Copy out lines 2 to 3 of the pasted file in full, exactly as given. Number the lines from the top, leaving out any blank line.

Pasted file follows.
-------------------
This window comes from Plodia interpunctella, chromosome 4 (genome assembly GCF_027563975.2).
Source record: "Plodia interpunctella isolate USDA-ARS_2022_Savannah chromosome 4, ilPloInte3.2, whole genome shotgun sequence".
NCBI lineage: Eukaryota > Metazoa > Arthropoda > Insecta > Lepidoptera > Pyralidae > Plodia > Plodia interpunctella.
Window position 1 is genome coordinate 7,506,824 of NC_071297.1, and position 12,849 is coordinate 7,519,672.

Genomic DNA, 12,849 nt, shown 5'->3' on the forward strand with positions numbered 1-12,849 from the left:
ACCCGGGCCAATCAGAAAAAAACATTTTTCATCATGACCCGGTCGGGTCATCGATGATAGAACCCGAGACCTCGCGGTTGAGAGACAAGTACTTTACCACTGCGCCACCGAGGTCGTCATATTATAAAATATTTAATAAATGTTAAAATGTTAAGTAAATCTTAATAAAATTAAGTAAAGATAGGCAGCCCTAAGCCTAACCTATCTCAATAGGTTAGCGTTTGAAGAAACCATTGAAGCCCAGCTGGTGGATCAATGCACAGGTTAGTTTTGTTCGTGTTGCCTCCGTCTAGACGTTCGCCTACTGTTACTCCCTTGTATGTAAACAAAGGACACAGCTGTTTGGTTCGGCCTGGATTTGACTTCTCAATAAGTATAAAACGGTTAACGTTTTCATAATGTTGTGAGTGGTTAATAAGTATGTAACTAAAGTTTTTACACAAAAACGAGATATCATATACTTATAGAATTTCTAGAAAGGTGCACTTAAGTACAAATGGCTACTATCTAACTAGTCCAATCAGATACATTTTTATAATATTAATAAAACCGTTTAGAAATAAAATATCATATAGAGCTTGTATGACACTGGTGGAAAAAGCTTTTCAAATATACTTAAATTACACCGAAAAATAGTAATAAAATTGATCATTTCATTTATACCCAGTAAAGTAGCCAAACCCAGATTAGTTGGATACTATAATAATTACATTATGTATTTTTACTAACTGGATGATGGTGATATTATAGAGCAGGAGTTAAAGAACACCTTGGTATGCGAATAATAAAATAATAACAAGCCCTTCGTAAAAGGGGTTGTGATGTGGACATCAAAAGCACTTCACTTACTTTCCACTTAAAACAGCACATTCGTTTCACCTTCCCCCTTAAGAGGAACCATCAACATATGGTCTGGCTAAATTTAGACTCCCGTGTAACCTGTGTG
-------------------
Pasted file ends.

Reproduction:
Source record: "Plodia interpunctella isolate USDA-ARS_2022_Savannah chromosome 4, ilPloInte3.2, whole genome shotgun sequence".
NCBI lineage: Eukaryota > Metazoa > Arthropoda > Insecta > Lepidoptera > Pyralidae > Plodia > Plodia interpunctella.